Heathrow told to cut passenger charges in move that could lower fares


Heathrow airport has been ordered to cut passenger charges by about 20% next year after airlines convinced the regulator to reassess its proposals, an outcome that could contribute to lower fares.

The decision by the UK regulator the Civil Aviation Authority (CAA) was described as “making no sense” by Heathrow, which had sought to charge much higher fees to airlines to fund baggage handling, security and other costs.

The CAA said its decision reflected the fact that travel was expected to return to pre-pandemic levels from 2024 and “should benefit passengers in terms of lower costs”.

Airlines, which had lobbied hard after the the CAA initially proposed charges closer to Heathrow’s demands, said the level remained too high.

While prices will remain the same for 2023, the average maximum per-passenger fee will drop from £31.57 this year to £25.43 in 2024, and will stay broadly flat until the end of 2026. Heathrow had pushed for an increase to more than £40 a passenger.

Heathrow has indicated it may appeal, warning that the regulator’s decision would disadvantage the UK’s largest airport and fail to benefit consumers.

“The CAA has chosen to cut airport charges to their lowest real-terms level in a decade at a time when airlines are making massive profits and Heathrow remains loss-making because of fewer passengers and higher financing costs,” a spokesperson for the London hub said in statement. “This makes no sense and will do nothing for consumers at a time when the CAA should be incentivising investment to rebuild service. We will now take some time to carefully consider our next steps.”

Last month the airport accused the CAA of “getting it wrong” by lowering landing fees for airlines, while the airport itself faced higher costs. Heathrow’s chief executive, John Holland-Kaye, said airlines were still able to “charge what they like” and make “huge profits” on high fares.

The regulator said the airport’s call for higher charges was driven, in part, by its attempt to secure higher returns for its shareholders, adding that it was confident its final decision represented a “good deal for customers using Heathrow”.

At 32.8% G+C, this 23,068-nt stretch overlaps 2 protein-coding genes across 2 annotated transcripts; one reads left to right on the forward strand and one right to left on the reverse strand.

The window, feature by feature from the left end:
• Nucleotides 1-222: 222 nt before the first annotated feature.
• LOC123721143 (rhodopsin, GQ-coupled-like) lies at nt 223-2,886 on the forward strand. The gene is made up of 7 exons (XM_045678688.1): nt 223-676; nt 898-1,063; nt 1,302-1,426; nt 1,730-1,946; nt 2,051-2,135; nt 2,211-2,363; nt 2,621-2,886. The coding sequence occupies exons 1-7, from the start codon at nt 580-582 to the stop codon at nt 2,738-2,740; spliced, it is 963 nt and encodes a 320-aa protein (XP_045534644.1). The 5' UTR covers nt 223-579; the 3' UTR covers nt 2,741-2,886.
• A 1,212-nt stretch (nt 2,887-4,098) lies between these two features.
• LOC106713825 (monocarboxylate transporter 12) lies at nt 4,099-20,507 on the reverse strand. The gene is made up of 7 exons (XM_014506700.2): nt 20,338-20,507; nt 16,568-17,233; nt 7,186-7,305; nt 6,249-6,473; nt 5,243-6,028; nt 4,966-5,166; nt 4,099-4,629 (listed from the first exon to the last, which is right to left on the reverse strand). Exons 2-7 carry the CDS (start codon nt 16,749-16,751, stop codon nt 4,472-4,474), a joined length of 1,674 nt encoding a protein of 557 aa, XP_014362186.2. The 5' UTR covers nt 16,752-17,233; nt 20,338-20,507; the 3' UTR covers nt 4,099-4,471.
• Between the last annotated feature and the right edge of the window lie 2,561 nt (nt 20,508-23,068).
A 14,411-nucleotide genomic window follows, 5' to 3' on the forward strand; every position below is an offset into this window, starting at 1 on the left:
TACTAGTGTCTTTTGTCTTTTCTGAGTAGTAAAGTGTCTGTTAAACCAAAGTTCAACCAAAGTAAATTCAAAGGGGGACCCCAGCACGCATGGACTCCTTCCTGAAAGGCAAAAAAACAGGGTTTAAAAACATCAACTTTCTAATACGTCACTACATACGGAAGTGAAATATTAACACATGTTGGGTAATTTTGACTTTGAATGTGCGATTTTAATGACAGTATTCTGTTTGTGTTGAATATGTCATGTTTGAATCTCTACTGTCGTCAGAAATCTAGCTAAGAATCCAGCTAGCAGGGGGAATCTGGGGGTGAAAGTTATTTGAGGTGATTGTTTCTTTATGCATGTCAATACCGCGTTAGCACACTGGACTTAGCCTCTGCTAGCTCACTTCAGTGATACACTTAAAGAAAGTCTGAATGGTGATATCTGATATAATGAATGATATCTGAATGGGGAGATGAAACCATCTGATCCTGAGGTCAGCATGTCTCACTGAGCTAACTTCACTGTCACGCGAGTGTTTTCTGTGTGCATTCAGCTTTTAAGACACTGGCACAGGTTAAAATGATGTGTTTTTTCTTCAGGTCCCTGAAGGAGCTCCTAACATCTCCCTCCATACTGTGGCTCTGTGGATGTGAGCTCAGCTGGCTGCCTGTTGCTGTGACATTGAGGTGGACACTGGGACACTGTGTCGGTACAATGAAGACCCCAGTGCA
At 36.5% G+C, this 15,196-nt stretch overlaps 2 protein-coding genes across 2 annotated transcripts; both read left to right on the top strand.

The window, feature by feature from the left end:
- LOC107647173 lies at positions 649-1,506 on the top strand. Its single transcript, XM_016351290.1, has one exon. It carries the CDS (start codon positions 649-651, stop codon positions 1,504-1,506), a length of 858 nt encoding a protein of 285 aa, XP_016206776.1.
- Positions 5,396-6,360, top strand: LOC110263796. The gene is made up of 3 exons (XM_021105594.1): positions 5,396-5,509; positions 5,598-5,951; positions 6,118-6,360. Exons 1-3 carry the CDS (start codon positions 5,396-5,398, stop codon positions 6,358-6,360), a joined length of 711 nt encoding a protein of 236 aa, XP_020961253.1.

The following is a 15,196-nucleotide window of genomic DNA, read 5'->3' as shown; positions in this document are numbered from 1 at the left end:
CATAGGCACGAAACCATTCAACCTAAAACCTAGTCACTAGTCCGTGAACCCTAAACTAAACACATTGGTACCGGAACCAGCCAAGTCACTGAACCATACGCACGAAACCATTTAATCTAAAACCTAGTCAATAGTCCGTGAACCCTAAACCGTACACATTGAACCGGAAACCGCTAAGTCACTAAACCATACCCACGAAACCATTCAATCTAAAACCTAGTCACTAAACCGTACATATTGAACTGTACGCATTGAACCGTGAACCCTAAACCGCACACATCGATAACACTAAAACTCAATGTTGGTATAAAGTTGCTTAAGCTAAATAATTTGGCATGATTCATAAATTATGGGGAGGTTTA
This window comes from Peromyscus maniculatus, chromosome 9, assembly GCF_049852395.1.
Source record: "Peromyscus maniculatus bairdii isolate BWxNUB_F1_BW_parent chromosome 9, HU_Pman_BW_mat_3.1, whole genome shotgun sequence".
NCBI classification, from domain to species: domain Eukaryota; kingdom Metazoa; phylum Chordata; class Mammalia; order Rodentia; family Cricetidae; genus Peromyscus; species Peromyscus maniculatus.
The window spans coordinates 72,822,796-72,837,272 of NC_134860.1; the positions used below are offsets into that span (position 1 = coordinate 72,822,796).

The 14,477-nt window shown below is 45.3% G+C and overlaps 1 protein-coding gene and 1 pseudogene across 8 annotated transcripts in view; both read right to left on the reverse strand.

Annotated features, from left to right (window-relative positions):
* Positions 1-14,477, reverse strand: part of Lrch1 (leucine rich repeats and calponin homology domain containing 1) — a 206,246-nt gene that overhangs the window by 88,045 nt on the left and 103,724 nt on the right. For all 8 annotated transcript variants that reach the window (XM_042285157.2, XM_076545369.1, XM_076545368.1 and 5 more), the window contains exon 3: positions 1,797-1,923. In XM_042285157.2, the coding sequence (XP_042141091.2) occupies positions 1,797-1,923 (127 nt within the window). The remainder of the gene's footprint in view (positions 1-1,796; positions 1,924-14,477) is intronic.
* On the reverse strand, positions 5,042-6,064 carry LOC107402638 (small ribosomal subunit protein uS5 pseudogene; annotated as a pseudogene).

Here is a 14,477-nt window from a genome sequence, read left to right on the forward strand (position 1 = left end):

The CAA chief executive, Richard Moriarty, said: “Our priority in making this decision today is to ensure the travelling public can expect great value for money from using Heathrow in terms of having a consistently good quality of service, while paying no more than is needed for it.”

Airlines gave a muted welcome to the lower charges but argued that Heathrow remained uncompetitive. Luis Gallego, the chief executive of the biggest airline operator at the airport, British Airways’ owner, IAG, said: “Heathrow already charges three times more per passenger than other major airports in Europe, including Gatwick and Madrid, and five times more than Dublin. If the CAA had fully taken into account industry forecasts of passenger volumes post-Covid, it should result in lower prices for consumers.”

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Virgin Atlantic’s chief executive, Shai Weiss, said the CAA had “adjusted course but not gone far enough”. He said the level of charges “still penalises passengers at the world’s most expensive airport”.

Willie Walsh, the director-general of the global airlines trade body the International Air Transport Association, said: “The marginal improvement in the settlement shows we were right to push the CAA not to take Heathrow’s outrageous claims at face value. But let’s be clear: the CAA is still hostage to Heathrow’s pessimistic passenger outlook, and airlines and passengers will continue to pay one of the highest airport charges in the world.”

While passenger numbers trebled in 2022, Heathrow made an adjusted loss of £684m compared with a loss of about £1.3bn the previous year. It forecasts it will reach only 83% of 2019 passenger levels this year.